Chicago—New policies from the American Medical Association (AMA) call for “collaborative practice agreements” with pharmacists, as well as standing orders for pharmacies, where legal, to increase availability of naloxone to reverse opioid overdoses.

The policies were adopted recently at the AMA’s annual meeting. Physicians are urged to co-prescribe naloxone to patients at risk of an overdose; promote timely and appropriate access to nonopioid and nonpharmacologic treatments for pain; and support efforts to delink payments to healthcare facilities with patient satisfaction scores relating to the evaluation and management of pain.

“The AMA and our nation's physicians have demonstrated our commitment to ending this epidemic,” said Patrice A. Harris, MD, chair-elect of the AMA and chair of the AMA Task Force to Reduce Opioid Abuse. “These new policies build on the work of our task force, which has made clear that physicians must take a leading role in reversing the tide of this epidemic.”  

In an effort to increase access to naloxone for friends and family members of patients at risk of overdose, the policy also:

• encourages private and public payers to include all forms of naloxone on their preferred drug lists and formularies with nominal or no cost sharing;
• supports liability protections for physicians and other authorized health care professionals to prescribe, dispense and administer naloxone;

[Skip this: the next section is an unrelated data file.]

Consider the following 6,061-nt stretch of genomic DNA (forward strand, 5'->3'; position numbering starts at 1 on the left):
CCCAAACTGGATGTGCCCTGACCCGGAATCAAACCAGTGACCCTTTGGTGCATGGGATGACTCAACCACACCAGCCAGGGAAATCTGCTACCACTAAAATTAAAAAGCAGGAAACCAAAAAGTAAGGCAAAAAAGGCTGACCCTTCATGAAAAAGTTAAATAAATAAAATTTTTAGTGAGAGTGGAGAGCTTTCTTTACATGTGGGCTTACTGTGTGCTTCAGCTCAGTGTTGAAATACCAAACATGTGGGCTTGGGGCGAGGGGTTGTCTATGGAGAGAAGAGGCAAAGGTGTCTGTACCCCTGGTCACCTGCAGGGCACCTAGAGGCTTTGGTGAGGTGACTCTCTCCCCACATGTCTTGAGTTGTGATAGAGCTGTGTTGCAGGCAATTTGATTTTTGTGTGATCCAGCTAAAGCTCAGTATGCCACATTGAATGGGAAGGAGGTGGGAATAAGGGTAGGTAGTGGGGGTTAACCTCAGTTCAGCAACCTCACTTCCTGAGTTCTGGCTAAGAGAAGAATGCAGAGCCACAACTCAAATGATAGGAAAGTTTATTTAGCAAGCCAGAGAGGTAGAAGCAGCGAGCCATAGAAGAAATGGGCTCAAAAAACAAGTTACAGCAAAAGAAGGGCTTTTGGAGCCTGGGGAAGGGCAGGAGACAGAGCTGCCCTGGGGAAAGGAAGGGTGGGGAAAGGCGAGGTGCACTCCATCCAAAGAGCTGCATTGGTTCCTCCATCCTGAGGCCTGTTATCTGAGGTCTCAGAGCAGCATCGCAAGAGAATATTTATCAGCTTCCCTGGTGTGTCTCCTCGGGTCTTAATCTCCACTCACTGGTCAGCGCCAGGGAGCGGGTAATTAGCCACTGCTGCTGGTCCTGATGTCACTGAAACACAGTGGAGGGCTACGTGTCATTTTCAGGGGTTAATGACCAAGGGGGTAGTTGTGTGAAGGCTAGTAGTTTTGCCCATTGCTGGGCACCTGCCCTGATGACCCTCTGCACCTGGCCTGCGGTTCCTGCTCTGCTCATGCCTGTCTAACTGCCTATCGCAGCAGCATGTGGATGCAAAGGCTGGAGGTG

• calls for more legislation to enable law enforcement agencies to carry and administer naloxone, as many states have done.

“These policies will save lives. That’s the bottom line,” Harris said. “Time and time again, we have seen naloxone save lives once it is in the hands of first responders. We just have to make sure that we are co-prescribing it when clinically indicated, and that it is affordable for the community and available at local pharmacies.”   

A study published recently in Annals of Internal Medicine supports the view that naloxone can be successfully co-prescribed to patients receiving opioid analgesics for chronic pain in primary care.

San Francisco Department of Public Health–led researchers found that naloxone co-prescribing was associated with reduced opioid-related emergency department visits. Study authors suggest that adopting the practice could reduce opioid-related adverse events.

After developing a standardized naloxone co-prescribing program (Naloxone for Opioid Safety Evaluation) at primary care clinics in a safety net system in San Francisco, researchers assessed the feasibility of introducing and scaling up naloxone co-prescribing and analyzed the association of naloxone co-prescribing with ED utilization.

Results indicate that, compared to patients not prescribed naloxone, patients prescribed naloxone had substantially fewer opioid-related emergency room visits even when there was no net change in opioid dose.

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